“The impact of martyrdom on our colleagues and employees can lead to low morale, irritability between colleagues and difficulties in workplace relationships,” says McMahon.
“When there’s toxic martyrdom in the workplace, it can lead those around it to feel undervalued or less worthy of their employment because they don’t put in as much visible effort in, regardless of their productivity and achievement. And it can lead teams into feeling frustrated with each other, which lowers morale and can have a negative impact on productivity.”
She adds: “Toxic martyrdom in the workplace can be hindering for companies so it’s important to adopt a morale-boosting culture, encourage employees and offer appreciation and reward. Although working hard is seen as a desirable quality in potential employees, the work-life balance and wellbeing of employees is equally important to avoid burnout, high stress levels and mental health problems occurring.”
Why does toxic martyrdom make us feel so guilty about our own work behaviour?
“We might feel guilty about our own working behaviour when surrounded by toxic martyrdom, whether there’s a few people in the office or just one, because their efforts seem to visibly out-do our own,” says McMahon.
“We can start to believe we are not working hard enough or even that we are not good enough. And we might think others will judge our abilities which can impact our confidence and cause problems for our work ethic.”
She continues: “It can be really difficult to manage working well within toxic martyrdom but it’s important to see the whole picture, not just what we see at work. Working long hours, leaving little time for ourselves and to take care of ourselves can have a huge impact on our wellbeing, and exerting our efforts when we’re underappreciated is a quick road to burnout.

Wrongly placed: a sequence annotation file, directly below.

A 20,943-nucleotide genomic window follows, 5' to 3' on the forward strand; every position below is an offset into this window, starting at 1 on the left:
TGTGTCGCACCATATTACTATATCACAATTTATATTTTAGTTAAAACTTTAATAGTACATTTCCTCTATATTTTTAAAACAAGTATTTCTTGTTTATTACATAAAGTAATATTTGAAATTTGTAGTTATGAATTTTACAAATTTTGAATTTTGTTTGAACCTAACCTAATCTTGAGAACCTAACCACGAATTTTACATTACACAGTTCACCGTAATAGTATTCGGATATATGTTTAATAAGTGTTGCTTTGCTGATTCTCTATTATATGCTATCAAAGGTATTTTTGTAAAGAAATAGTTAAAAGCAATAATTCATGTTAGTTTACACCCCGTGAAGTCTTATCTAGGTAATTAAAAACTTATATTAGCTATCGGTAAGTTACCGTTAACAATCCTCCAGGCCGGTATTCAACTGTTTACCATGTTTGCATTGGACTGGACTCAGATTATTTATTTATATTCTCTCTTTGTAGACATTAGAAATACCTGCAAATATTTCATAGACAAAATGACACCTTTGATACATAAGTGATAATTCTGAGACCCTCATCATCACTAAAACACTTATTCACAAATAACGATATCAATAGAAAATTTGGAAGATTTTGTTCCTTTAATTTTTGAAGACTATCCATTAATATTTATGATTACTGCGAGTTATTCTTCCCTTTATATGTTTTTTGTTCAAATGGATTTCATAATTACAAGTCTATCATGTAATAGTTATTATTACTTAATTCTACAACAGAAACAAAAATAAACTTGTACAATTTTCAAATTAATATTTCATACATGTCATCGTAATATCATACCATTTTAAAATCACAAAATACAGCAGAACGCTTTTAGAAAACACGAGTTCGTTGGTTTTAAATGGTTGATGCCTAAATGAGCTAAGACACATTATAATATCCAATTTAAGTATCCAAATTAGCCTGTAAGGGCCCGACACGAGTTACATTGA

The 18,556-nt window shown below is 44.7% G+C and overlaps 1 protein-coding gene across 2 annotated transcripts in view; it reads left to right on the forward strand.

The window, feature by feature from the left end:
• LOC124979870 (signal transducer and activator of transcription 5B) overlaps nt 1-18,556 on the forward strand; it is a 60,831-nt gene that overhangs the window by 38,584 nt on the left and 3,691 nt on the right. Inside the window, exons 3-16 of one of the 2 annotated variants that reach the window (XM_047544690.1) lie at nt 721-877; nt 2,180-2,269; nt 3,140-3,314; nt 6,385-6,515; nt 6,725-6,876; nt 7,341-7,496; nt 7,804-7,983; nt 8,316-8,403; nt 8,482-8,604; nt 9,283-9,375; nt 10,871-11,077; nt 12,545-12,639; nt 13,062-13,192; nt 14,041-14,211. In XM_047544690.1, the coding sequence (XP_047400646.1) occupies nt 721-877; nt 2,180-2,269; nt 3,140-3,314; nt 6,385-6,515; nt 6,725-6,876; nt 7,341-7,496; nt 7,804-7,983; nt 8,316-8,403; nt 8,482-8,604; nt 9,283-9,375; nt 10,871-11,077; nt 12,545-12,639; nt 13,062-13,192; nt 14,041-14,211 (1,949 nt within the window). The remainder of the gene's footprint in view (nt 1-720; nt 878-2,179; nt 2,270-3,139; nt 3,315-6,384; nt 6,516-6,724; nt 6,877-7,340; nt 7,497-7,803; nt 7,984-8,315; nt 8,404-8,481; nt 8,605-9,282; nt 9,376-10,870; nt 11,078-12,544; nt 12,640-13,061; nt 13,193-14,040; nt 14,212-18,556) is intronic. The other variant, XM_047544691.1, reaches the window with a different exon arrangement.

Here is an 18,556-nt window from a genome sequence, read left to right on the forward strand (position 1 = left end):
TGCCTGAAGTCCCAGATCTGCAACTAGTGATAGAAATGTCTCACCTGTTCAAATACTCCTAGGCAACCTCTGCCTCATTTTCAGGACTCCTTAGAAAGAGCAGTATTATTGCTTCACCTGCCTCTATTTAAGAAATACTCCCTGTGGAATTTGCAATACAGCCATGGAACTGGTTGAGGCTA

“It can add pressures to our already demanding lives which can lead us to feel defeated, exhausted and frustrated.”
How should we respond to toxic martyrdom?
Keen to stop toxic martyrdom impacting your own life? Well, McMahon says it’s important to remember this: just because you have colleagues that behave in this manner, it doesn’t mean you have to. Likewise, it doesn’t mean they are any better than you at your job. And, while they may seem brilliant, remember the impact their behaviour will be having on their lives outside the workplace.
“We want balance in life to enjoy it, and those working all the time, taking on more than they can or focusing all their efforts into work likely means something else has had to give. This might be exactly right for them, but it isn’t for you,” she says, adding that it’s important to put boundaries in place.
And what if we are, in fact, a toxic martyr ourselves? What then?
“When we engage in martyrdom, we may not notice it at first,” says McMahon. “However, we might notice that we have very little time to meet any non-work related goals, or we’re not taking good care of ourselves, getting poor sleep or not eating well to fuel our brains. Or we might notice how frustrated we get at the small things, or that we believe that our worth is defined by how hard we physically work.”
She finishes: “When you next get asked to do something that isn’t part of your job, is above your role or not within your remit, practise saying no. We might not have enough time to take on anything else right now. We might not be interested enough to do this task justice. Or maybe we might think that there is someone better placed to help them out.
“Hold boundaries to your working hours, and try not to keep going past the end of the day, even if you’re not quite finished with a task. Just be sure to, if you’re right in the middle of something, make a note of where you’re up to and what the plan is so you don’t forget by the morning.”
If adapting to the new world of work is taking its toll on your mental health, you’re not alone. From the isolation of being separated from colleagues while working from home and the stress of relying on technology to struggles with concentration, confidence and setting boundaries, there are a number of reasons why you might find this time particularly challenging.
So, what can we do about it? We’ve got a plan.
Stylist’s Work It Out campaign, supported by Mind, aims to give you the tools and resources you need to take care of your mental health at work. From completing your Work 5 A Day to dealing with issues including anxiety, loneliness and stress, we’ll be exploring all aspects of work-related wellbeing, whether you’re working from home, adopting a hybrid arrangement or planning on going back to the office full-time.
For more information, including how to complete your Work 5 A Day, you can check out our guide to getting started.